The Hunger Games- Why?

The biggest opening weekend of a non-sequel ever.  And not even during the Summer.

The top four books on Amazon as of 8:30 am, March 28, 2012  (they can change hourly):
#1.  The Hunger Games (book 1)
#2. The Hunger Games Trilogy (boxed set)
#3. Catching Fire (book 2)
#4. Mockingjay (book 3)

What makes The Hunger Games so popular?

Here’s a post from Ellen Painter Dollar reflecting on The Hunger Games and Justice.  You can buy the ebook from Julie Clawson, The Hunger Games and the Gospel.  

I’m still hoping someone writes a book entitled, God Behaving Badly and the Gospel.  You know you’re big when that happens.

Half my family has finished the trilogy and I’m battling my younger son right now for reading rights to Mockingjay.

So, why is this story so popular?  Thoughts? 

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3 comments

  1. I have been thinking through this for a while now. I think it’s a fast paced page turner that lacks depth in every area other than its story line and its quick appeal matches our consumer society. A preface with a page and a half explaining “smokeweed” doesn’t work right now.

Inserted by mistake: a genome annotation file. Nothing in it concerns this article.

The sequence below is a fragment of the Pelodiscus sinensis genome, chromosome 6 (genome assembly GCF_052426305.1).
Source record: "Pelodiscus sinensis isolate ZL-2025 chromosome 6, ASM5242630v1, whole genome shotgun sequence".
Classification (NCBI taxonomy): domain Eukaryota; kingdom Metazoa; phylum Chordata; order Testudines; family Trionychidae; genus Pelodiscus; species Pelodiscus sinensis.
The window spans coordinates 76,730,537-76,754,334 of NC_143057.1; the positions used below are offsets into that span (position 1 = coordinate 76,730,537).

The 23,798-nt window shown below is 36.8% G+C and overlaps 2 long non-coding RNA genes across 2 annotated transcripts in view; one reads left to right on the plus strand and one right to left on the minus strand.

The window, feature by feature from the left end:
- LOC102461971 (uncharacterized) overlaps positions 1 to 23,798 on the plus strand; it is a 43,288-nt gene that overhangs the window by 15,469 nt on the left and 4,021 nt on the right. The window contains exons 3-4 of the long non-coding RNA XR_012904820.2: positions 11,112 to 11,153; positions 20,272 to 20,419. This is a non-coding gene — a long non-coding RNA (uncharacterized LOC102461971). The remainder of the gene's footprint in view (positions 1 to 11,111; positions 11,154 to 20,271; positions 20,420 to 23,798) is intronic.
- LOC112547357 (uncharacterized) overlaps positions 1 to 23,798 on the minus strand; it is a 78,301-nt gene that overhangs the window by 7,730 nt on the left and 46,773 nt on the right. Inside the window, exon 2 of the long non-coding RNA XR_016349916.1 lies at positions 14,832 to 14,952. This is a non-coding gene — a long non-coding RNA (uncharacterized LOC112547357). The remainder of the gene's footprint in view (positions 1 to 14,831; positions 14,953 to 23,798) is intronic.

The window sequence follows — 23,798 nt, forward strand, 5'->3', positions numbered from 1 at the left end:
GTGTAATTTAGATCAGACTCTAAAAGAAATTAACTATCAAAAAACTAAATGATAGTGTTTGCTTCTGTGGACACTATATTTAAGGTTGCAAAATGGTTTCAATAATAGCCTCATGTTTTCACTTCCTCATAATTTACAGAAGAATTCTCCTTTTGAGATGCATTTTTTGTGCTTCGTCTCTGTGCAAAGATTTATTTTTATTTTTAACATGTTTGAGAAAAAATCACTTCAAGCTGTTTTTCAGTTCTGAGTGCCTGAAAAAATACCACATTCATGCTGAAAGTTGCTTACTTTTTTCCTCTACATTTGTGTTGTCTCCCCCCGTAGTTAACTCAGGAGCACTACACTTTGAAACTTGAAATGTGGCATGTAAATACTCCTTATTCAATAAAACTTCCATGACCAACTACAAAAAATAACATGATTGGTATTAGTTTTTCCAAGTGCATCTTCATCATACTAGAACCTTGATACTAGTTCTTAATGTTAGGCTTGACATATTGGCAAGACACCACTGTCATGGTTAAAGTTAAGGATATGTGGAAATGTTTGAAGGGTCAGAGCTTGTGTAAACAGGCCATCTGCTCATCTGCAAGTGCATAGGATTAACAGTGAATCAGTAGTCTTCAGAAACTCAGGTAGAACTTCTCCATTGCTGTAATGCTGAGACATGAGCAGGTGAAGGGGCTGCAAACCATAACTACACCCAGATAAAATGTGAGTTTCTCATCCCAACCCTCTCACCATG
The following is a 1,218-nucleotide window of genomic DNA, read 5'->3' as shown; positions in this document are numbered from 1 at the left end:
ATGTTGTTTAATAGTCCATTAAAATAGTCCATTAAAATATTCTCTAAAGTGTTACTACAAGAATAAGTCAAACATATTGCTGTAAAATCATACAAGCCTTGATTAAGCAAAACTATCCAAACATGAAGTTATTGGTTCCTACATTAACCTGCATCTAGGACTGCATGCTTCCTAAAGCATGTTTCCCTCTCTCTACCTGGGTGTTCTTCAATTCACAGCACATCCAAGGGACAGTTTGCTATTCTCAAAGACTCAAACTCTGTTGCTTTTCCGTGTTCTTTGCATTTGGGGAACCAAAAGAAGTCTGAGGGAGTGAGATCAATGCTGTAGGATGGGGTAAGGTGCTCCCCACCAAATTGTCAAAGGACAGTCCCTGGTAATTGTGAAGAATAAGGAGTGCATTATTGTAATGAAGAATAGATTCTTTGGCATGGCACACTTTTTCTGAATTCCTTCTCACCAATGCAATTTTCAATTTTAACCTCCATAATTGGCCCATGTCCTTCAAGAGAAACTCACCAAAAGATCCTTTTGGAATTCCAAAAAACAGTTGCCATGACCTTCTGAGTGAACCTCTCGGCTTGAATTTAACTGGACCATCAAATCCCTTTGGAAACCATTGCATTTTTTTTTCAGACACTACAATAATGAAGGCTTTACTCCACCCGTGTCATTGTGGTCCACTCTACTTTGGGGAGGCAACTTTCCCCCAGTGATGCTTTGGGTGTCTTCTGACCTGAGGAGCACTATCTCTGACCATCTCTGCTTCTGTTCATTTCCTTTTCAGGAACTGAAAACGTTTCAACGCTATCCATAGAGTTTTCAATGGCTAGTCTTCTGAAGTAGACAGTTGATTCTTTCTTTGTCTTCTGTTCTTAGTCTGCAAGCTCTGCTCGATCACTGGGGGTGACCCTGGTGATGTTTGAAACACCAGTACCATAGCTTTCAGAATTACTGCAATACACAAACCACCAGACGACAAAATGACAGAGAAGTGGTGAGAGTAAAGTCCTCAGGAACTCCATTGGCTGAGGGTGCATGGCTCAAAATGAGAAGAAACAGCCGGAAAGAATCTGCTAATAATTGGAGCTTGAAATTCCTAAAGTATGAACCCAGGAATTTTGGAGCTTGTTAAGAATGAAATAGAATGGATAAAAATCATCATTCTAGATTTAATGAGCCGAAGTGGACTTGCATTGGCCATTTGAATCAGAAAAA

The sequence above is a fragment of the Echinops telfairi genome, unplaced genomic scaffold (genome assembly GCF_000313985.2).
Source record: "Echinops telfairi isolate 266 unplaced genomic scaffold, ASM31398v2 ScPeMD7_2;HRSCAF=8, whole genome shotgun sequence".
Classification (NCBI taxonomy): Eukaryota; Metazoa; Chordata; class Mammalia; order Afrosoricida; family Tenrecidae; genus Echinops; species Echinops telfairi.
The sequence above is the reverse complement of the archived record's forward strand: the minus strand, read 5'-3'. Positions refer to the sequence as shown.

The other big concept I’ve been working through is that its about a realistic human in a fantasy setting. Bourne started this possibly (at least on my radar) Twilight is a normal girl who enters the fantasy world, Walking Dead is about normal people in Zombiefied America, Harry Potter (havent read it) I think is similar, and Katniss Everdeen is a normal girl in fantasy modern America.

    To tie in point one, the complaints I have personally heard about Walking Dead and Twilight is that they were long winded. WD season two got to character specific and focused on relationships and not their interaction with the fantasy world. Twilight got too relational and wasn’t face paced enough.

    The best I can tell, is that a ratio of both these two things creates a hit story. I may be completely on holiday and missing something though. What do you think?

  2. The boys love it as an action flick. The girls love it as a romance story. The boys love it as a video game/reality show with not-so-virtual violence. The girls love the idea of being torn between and pursued by two amazing, courageous, honorable hunks.

  3. Who can keep up with all of this? I just finished Harry last summer. And why do we need to have book after book about every “big” book or movie? The “we” here is evangelicalism, but I think the mainline is doing the same. Sermons on Harry, or “Twilight,” or now “The Hunger Games.”

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